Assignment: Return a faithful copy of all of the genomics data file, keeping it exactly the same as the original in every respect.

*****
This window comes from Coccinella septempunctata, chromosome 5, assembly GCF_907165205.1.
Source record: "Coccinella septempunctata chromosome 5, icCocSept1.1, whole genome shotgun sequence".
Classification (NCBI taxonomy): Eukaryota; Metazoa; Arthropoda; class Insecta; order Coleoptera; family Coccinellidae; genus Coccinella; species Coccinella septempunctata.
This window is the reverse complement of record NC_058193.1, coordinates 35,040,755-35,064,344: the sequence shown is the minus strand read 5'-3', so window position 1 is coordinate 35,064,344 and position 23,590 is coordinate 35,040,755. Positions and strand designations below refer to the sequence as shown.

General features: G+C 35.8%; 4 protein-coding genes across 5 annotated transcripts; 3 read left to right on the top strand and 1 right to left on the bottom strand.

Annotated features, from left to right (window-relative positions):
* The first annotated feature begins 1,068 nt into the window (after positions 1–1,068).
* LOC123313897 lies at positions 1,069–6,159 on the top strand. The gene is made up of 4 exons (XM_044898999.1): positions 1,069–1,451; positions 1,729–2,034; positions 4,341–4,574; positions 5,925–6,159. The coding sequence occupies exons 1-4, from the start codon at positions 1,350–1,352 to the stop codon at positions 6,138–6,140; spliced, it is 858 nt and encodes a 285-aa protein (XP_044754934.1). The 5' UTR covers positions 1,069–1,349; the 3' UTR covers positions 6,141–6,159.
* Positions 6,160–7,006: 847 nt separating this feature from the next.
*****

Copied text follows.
This window comes from Coccinella septempunctata, chromosome 5, assembly GCF_907165205.1.
Source record: "Coccinella septempunctata chromosome 5, icCocSept1.1, whole genome shotgun sequence".
Classification (NCBI taxonomy): Eukaryota; Metazoa; Arthropoda; class Insecta; order Coleoptera; family Coccinellidae; genus Coccinella; species Coccinella septempunctata.
This window is the reverse complement of record NC_058193.1, coordinates 35,040,755-35,064,344: the sequence shown is the minus strand read 5'-3', so window position 1 is coordinate 35,064,344 and position 23,590 is coordinate 35,040,755. Positions and strand designations below refer to the sequence as shown.

General features: G+C 35.8%; 4 protein-coding genes across 5 annotated transcripts; 3 read left to right on the top strand and 1 right to left on the bottom strand.

Annotated features, from left to right (window-relative positions):
* The first annotated feature begins 1,068 nt into the window (after positions 1–1,068).
* LOC123313897 lies at positions 1,069–6,159 on the top strand. The gene is made up of 4 exons (XM_044898999.1): positions 1,069–1,451; positions 1,729–2,034; positions 4,341–4,574; positions 5,925–6,159. The coding sequence occupies exons 1-4, from the start codon at positions 1,350–1,352 to the stop codon at positions 6,138–6,140; spliced, it is 858 nt and encodes a 285-aa protein (XP_044754934.1). The 5' UTR covers positions 1,069–1,349; the 3' UTR covers positions 6,141–6,159.
* Positions 6,160–7,006: 847 nt separating this feature from the next.